Our Tips for Visiting the Francis Marion National Forest

Dec 2, 2022

While Charleston is world-famous for its history, local beaches, coastal towns and warm weather, the region’s local spots for camping and hiking are lesser known. The Francis Marion National Forest Ranger District, which abuts the northern boundary of Point Hope, is right in our backyard, and it’s just one example of the many unique nature-oriented experiences you can find throughout the Lowcountry.

The Forest is named for Colonial soldier Francis Marion, who was nicknamed “The Swamp Fox” by the British for his elusive tactics during the Revolutionary War. It encompasses 259,000 acres in total, and visitors are welcome to explore its swamps, marshes, boardwalks, educational centers and vast wilderness. With so many attractions within the property, Francis Marion provides opportunities for day trips or a full weekend of nature immersion. See our tips below for spending time in the Francis Marion National Forest:

Where To Start

At 259,000 acres, the Forest covers an expansive land mass, and access roads, trails and cultural attractions are scattered throughout Charleston and Berkeley counties. A good place to start exploring is by visiting the Seewee Visitors Center, known as the “Gateway to the Cape Romain National Wildlife Refuge and Francis Marion National Forest.” Here, you’ll learn about the valuable ecosystems and attractions of the forest and refuge. The center is located off Highway 17 North in Awendaw, just 17 miles from Point Hope.

Spend A Day

After visiting the Sewee Visitor’s Center, you can spend the rest of the day exploring some of the trails nearby, checking out an historic 400-year old shellring, taking a kayak tour along the coast or visiting the Center for Birds of Prey, all nearby.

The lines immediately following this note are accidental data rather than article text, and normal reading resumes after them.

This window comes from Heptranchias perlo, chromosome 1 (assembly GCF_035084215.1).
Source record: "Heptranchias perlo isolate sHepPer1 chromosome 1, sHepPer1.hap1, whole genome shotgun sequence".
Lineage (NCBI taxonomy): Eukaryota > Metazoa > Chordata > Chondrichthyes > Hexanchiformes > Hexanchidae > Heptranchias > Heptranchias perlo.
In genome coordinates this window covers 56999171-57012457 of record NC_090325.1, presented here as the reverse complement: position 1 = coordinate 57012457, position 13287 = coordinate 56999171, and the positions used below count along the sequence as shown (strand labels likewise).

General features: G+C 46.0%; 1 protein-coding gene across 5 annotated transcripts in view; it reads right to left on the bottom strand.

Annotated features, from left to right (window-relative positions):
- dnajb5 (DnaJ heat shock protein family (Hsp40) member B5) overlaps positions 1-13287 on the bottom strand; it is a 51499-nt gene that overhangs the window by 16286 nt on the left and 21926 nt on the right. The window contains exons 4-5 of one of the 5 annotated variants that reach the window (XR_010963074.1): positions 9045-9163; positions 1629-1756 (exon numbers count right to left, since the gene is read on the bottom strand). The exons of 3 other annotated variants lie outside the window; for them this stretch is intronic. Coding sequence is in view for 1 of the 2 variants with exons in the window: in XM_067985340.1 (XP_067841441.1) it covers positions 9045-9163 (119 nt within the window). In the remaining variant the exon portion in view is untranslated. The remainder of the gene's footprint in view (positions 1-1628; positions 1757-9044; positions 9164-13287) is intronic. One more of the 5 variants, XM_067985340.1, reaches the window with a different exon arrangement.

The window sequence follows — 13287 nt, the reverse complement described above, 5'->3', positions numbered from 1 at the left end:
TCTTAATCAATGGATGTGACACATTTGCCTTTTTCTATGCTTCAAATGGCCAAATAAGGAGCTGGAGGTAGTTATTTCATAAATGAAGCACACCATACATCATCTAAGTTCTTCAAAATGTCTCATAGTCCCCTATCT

If you’re interested in an overnight excursion, the Park offers campgrounds and RV camping sites in several areas. There are no cabins for rent. You can locate the designated camping areas on the Francis Marion National Forest Trail Map, or by searching online. Most of the campgrounds are available for advance reservations for those who like to plan ahead! 

Dispersed Camping

Dispersed camping, also known as primitive camping, is permissible in the Forest. Guests may travel via a paddle craft or hike along a path to camp in areas outside of designated campsites. A permit, which is free and simple complete, is required. 


Yes! Dogs are allowed on the trails and at the campsites within the Francis Marion National Forest.

Point Hope Trail


The U.S. Forest Service website includes  an Interactive Map that highlights campsite locations, trails, fishing spots, picnic areas and other attractions within the Francis Marion Ranger District. The site also offers downloadable Motor Use Vehicle Maps.

The Francis Marion National Forest is a wonderful recreational resource that’s just up the road from Point Hope. Download a map, pack sunscreen, bug spray and plenty of water, and embark on an excursion to check it out!